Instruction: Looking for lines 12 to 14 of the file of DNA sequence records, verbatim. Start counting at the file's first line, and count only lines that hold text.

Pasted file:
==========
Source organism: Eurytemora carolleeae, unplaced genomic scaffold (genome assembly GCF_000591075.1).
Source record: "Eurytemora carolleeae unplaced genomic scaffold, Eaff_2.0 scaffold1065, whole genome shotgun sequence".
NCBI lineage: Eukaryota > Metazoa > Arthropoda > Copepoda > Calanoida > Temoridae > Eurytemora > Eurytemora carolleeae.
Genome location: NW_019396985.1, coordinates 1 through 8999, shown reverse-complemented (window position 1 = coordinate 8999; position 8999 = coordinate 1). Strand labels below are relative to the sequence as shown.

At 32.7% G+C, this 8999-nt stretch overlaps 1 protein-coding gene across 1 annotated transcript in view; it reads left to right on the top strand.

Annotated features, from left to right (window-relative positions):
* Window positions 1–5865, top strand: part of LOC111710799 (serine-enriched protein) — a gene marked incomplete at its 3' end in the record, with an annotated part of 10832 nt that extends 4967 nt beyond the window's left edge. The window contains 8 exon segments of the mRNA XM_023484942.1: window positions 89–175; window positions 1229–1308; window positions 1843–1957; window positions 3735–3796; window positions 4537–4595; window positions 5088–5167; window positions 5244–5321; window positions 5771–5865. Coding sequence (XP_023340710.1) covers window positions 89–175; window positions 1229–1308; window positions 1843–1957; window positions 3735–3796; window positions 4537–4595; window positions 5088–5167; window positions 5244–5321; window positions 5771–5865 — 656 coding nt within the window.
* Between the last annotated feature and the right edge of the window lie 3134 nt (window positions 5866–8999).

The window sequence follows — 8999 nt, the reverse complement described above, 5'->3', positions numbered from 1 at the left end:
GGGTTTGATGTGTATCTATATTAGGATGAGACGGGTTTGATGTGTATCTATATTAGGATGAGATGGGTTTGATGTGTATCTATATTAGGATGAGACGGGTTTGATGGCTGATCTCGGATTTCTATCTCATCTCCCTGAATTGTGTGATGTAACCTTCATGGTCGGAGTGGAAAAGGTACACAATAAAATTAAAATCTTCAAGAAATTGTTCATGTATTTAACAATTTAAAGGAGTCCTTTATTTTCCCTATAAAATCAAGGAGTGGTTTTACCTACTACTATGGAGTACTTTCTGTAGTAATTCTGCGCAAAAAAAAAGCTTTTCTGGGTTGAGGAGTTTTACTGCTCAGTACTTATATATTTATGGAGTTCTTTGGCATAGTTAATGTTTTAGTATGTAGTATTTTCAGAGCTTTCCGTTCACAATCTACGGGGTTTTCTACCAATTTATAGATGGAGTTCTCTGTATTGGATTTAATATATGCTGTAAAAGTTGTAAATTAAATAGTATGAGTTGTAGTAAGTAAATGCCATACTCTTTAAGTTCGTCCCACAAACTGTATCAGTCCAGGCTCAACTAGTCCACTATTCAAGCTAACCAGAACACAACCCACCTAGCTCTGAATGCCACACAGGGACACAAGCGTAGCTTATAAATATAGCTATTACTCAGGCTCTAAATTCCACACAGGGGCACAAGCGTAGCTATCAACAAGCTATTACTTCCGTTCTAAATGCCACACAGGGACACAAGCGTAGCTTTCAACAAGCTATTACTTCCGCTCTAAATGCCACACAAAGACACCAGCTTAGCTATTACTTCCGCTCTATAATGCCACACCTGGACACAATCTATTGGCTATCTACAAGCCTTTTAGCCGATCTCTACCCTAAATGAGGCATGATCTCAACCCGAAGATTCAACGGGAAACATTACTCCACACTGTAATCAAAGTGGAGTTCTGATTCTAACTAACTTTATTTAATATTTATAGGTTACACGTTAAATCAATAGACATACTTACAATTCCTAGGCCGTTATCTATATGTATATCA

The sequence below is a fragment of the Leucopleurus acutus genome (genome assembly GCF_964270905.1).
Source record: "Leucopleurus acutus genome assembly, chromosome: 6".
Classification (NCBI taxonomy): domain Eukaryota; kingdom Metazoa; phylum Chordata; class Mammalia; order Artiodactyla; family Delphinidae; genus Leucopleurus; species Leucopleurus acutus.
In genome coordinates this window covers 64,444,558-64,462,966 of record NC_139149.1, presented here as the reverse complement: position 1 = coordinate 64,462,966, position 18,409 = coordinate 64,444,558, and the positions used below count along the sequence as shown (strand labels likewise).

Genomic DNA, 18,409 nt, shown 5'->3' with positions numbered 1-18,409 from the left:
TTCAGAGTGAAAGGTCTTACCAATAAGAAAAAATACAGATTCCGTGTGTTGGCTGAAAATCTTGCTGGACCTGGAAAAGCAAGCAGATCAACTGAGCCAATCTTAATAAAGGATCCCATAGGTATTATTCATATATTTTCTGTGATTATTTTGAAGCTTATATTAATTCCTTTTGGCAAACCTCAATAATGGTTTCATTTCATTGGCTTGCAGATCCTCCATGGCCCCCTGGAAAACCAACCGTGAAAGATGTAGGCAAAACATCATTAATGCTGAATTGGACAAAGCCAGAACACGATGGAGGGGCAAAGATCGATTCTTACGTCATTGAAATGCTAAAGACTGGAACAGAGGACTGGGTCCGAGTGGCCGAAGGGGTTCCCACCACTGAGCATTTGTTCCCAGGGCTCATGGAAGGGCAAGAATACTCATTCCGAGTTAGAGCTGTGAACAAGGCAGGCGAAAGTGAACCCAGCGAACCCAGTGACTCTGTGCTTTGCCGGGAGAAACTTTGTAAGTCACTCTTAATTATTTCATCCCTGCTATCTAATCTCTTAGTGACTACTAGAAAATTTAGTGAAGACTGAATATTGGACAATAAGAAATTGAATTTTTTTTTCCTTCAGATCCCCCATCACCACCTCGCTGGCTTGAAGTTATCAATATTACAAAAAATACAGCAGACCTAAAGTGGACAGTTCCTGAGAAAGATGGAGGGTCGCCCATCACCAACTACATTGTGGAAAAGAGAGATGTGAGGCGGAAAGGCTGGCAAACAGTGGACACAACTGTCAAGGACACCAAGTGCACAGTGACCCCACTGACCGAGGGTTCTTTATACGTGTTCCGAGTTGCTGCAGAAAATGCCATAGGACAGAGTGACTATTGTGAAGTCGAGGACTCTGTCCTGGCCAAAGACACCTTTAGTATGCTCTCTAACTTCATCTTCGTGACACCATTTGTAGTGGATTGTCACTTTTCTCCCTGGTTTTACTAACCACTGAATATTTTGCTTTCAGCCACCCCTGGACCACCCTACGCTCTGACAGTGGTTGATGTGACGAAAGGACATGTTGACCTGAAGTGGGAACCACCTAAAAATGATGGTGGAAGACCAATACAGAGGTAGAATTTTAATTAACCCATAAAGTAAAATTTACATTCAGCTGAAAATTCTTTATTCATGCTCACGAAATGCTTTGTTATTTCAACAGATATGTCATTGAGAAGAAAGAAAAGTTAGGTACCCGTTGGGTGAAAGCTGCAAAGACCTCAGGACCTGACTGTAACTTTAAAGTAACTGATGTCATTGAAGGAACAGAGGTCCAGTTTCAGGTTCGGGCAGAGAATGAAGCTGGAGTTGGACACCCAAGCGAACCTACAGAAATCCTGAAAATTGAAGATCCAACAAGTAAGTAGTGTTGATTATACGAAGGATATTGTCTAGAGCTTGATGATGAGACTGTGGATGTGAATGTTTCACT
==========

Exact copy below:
Source record: "Leucopleurus acutus genome assembly, chromosome: 6".
Classification (NCBI taxonomy): domain Eukaryota; kingdom Metazoa; phylum Chordata; class Mammalia; order Artiodactyla; family Delphinidae; genus Leucopleurus; species Leucopleurus acutus.
In genome coordinates this window covers 64,444,558-64,462,966 of record NC_139149.1, presented here as the reverse complement: position 1 = coordinate 64,462,966, position 18,409 = coordinate 64,444,558, and the positions used below count along the sequence as shown (strand labels likewise).